Facebook launched a subsidiary called Calibra that is responsible for its cryptocurrency projects.
The subsidiary has to comply with cryptocurrency and financial regulation, but not Facebook at large.
When Facebook unveiled Libra a few days ago, the company also announced the Libra Association, a not-for-profit that will oversee all things Libra.
This isn’t the first time Facebook is creating a subsidiary to handle peer-to-peer payments.
Facebook wants to make sure that everyone is aware that Libra was created by Facebook but isn’t controlled by Facebook.
If you compare Calibra with other peer-to-peer payment services, PayPal is regulated as a money transfer service in the U. S.
Square Cash also complies with a long list of money transmission regulation. In the U. S. in particular, each state has its own set of regulation when it comes to financial services.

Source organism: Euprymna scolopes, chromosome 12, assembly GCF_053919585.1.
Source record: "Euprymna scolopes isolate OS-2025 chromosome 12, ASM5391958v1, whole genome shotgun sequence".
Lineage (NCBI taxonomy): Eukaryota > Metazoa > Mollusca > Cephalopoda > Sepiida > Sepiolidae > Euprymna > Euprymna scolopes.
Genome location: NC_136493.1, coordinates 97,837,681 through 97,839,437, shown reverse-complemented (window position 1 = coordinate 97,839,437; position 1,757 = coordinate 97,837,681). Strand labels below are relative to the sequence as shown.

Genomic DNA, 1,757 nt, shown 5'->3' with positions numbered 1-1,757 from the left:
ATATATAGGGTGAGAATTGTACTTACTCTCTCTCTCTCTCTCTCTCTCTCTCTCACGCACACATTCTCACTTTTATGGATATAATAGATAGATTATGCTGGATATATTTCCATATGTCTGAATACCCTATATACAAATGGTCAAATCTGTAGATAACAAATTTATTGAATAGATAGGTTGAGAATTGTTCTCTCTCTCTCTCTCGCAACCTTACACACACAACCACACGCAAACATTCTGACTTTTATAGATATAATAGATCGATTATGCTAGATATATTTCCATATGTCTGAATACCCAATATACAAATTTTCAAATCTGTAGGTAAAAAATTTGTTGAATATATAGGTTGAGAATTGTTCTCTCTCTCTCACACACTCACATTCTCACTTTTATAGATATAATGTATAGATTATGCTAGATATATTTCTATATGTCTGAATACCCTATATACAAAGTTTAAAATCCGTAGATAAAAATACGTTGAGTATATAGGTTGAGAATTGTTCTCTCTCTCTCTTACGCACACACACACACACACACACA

And yet, given Facebook’s reputation, it seems useful to evaluate the project and the company’s promises — should we trust Facebook?
Facebook created a subsidiary called Facebook Payments Inc.
In addition to contributing to the development of the project at the protocol level, Calibra will release a wallet and build an integration with WhatsApp and Messenger.
Creating a subsidiary makes this process easier for Facebook.
And Calibra also has to deal with cryptocurrency regulation, which is another source of troubles.